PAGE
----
Captain Peter Bernard building a sled. Bernard was lost on northern Banks Island in the winter of 1916 while trying to deliver CAE mail. The 2013 expedition hopes to discover his remains and the lost mail.
Photo Credit: G. H. Wilkins

Team to revisit early Arctic expedition sites


A team will travel to a remote part of Canada’s Arctic next month to learn more about the first major scientific expedition to the area which took place from 1913 to 1918.

Map of the Canadian Arctic Expedition of
© Canadian Museum of Civilization

The Canadian Arctic Expedition was a two-pronged effort to gather scientific information about the area and to search for new lands. It was believed there might be an unknown continent in the middle of the Arctic Ocean.

Information about the wildlife and vegetation that was gathered then is still used as a baseline for scientists today. The early expedition also put four new islands on the map which saved Canada from some wrangling over sovereignty.

Strongly supported by the government of the day the expedition lost 11 men and its flagship at the outset. Six others died over the next five years. In all, about 150 people spent varying amounts of time on the expedition.

Now, a century later, Canadian researcher and historian David Gray is mounting a small expedition to retrace part of the early trek and to gather scientific information and artifacts from the various camps that were set up along the route.


Captain Peter Bernard was lost on northern Banks Island in the winter of 1916 while trying to deliver CAE mail. The 2013 expedition hopes to discover his remains and the lost mail.

Gray also hopes to find out what happened to lost sailor Peter Bernard who had been an important part of the early expedition but who died in 1917 somewhere in the north west of Banks Island.

“No one has ever been back to document these base camps and exploration camps that were left behind a hundred years ago,” said Gray. So he will set off with two other researchers and the captain of a sailboat for Sachs Harbour near the headquarters of the original base camp. Local people will act as guides and wildlife monitors.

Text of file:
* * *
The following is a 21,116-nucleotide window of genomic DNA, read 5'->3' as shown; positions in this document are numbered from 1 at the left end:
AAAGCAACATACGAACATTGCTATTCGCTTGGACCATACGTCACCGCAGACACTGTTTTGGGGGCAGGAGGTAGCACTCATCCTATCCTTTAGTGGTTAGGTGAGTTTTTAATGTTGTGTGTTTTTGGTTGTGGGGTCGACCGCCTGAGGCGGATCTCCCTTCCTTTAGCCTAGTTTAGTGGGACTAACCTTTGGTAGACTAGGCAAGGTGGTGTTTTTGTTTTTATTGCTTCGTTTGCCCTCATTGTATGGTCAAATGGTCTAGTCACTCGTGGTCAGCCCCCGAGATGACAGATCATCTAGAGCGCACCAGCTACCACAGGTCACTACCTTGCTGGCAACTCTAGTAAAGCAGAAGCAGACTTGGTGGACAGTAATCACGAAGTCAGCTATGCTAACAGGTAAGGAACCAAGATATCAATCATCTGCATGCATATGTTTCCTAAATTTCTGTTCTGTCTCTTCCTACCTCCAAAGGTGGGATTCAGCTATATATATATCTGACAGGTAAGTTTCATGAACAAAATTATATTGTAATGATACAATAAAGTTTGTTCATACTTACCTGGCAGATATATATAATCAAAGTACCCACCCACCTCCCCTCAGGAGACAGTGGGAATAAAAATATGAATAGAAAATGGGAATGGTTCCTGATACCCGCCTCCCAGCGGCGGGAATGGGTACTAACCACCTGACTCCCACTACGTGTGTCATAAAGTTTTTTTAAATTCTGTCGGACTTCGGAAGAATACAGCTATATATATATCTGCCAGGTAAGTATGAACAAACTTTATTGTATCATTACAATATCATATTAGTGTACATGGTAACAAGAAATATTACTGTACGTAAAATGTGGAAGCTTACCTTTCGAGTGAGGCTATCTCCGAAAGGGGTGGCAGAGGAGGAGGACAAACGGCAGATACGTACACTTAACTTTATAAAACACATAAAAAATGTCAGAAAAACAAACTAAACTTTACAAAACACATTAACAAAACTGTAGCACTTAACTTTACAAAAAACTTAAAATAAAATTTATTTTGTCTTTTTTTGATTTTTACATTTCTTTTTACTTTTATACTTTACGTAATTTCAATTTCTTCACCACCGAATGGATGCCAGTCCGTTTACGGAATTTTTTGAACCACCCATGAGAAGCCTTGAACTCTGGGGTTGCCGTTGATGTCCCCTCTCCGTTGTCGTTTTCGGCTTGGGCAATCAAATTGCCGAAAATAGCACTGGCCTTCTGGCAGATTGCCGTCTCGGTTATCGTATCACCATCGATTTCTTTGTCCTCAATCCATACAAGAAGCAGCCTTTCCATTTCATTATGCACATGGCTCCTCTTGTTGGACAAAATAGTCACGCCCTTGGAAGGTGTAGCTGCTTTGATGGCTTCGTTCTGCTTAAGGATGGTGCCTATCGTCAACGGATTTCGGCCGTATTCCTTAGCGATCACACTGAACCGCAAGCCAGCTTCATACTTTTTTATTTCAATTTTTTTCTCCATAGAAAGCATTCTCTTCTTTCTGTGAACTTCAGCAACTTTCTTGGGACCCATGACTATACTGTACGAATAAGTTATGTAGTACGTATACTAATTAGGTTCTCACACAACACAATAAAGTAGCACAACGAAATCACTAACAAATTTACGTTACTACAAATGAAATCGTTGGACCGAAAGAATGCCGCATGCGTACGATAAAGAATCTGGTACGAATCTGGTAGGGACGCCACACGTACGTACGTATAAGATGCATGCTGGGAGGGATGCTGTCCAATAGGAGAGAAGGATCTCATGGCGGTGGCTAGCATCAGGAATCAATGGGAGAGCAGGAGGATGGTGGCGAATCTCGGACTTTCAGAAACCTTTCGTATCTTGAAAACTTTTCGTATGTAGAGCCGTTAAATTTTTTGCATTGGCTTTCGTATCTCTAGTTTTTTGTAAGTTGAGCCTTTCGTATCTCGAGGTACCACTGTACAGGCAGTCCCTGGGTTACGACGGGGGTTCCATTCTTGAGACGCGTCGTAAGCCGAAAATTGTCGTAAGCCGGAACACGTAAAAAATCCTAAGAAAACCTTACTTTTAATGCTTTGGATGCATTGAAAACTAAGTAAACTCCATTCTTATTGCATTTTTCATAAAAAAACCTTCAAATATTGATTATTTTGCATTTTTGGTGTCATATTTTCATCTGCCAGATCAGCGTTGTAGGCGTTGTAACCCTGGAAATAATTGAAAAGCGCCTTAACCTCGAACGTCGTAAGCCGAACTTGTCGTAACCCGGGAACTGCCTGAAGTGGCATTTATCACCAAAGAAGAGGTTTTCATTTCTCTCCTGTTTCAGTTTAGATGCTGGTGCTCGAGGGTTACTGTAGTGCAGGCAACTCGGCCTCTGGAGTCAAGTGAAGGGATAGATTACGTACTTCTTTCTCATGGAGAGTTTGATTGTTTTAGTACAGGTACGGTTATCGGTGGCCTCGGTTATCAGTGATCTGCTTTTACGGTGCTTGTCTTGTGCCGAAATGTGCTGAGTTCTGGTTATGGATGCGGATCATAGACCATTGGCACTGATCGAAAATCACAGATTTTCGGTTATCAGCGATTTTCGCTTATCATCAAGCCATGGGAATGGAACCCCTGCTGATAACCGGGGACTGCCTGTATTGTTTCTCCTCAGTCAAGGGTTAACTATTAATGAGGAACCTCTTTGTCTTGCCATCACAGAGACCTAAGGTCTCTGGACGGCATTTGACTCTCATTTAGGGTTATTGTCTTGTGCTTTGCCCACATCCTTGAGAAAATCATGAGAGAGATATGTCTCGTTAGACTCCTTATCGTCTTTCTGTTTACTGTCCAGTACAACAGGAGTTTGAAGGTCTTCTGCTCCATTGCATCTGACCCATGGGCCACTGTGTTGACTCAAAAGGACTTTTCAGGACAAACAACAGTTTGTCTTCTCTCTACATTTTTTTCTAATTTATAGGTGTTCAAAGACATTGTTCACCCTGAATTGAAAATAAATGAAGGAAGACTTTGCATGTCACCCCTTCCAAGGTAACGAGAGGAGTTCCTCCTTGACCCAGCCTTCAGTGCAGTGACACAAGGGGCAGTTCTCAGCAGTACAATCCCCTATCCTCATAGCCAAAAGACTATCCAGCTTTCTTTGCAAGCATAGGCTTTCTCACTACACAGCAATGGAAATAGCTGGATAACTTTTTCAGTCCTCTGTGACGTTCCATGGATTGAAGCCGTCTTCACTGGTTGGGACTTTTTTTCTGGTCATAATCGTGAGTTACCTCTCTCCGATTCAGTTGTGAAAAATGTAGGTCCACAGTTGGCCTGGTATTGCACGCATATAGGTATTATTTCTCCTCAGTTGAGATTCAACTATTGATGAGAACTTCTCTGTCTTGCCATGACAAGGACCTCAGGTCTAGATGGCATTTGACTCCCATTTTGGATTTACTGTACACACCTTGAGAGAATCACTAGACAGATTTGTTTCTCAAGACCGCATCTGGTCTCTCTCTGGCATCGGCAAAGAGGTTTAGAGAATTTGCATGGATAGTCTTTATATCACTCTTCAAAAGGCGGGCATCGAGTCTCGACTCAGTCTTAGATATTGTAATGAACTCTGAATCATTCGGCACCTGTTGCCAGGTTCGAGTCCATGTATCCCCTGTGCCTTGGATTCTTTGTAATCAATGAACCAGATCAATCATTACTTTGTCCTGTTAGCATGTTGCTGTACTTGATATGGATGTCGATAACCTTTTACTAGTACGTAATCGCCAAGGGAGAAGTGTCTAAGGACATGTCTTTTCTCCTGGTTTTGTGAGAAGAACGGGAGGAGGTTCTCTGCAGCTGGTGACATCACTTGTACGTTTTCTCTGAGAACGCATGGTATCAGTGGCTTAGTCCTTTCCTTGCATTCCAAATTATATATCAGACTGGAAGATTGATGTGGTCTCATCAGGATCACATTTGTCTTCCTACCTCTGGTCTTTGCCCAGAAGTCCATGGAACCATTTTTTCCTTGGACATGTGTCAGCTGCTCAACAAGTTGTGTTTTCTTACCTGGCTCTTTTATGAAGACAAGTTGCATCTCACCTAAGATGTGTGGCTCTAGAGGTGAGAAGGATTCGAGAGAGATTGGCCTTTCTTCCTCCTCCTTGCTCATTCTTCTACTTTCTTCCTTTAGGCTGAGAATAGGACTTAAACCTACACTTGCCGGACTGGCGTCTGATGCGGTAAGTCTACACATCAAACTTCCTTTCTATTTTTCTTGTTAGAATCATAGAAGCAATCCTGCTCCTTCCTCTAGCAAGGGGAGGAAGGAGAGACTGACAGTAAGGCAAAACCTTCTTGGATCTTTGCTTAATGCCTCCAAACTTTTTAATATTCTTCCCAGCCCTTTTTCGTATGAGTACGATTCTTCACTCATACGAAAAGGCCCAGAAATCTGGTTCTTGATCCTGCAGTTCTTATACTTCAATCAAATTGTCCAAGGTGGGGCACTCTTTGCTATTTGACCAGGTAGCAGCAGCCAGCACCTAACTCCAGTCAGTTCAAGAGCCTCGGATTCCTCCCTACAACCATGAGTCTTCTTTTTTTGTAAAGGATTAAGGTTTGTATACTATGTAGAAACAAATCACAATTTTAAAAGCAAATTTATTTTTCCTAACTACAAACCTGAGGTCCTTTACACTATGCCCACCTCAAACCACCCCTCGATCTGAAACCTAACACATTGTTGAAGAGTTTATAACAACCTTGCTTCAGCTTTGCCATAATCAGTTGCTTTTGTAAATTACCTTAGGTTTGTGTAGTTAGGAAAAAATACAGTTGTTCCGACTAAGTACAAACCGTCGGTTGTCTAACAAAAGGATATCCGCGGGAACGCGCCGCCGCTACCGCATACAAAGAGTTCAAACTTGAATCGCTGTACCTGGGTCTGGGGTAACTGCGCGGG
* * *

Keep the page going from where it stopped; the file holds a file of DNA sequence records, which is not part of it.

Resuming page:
The first forays will be on foot and later a motorized sailboat will take the team up the coast to visit up to ten of the old sites.

Ice a danger then and now

“The challenges are very similar to what the men of the expedition faced in 1913,” said Gray. “We’re looking at ice along the coast of Alaska and northern Canada.”

In spite of global warming and the fact that ice is melting leaving a summer opening in the Northwest Passage, “I’m still worried about ice. I looked at the ice charts that were just posted today and I’m thinking ‘Hmm, there’s still ice along that coast and we have to get a sailboat through there within a month.’”

Time and weather are the other challenges. It can snow and ice begins to reform late in August leaving only a small window of time for the expedition to do its work.

“I’m really excited,” said Gray. “I’ve wanted to do this for many, many years. I first started researching the Canadian Arctic Expedition in 1973.” While he has been to some of the sites associated with it, this this time he will access more sites as yet unexplored.

“Having this opportunity to go by boat up to sites…(where)… I know there is interesting material… that nobody has ever looked at is just very exciting.”

Members of the Canadian Arctic Expedition laying
the sod foundation of the Expedition house just
west of Sachs Harbour, Northwest Territories, September 1914.
© Dr. R. M. Anderson
130702_0n1ri_rci-arctic-boat_sn420 (1)

The CAE schooner North Star, with Natkusiak and Arnout Castel on deck, August 1915. The 2013 expedition will investigate the site where North Star was trapped by ice for four years.

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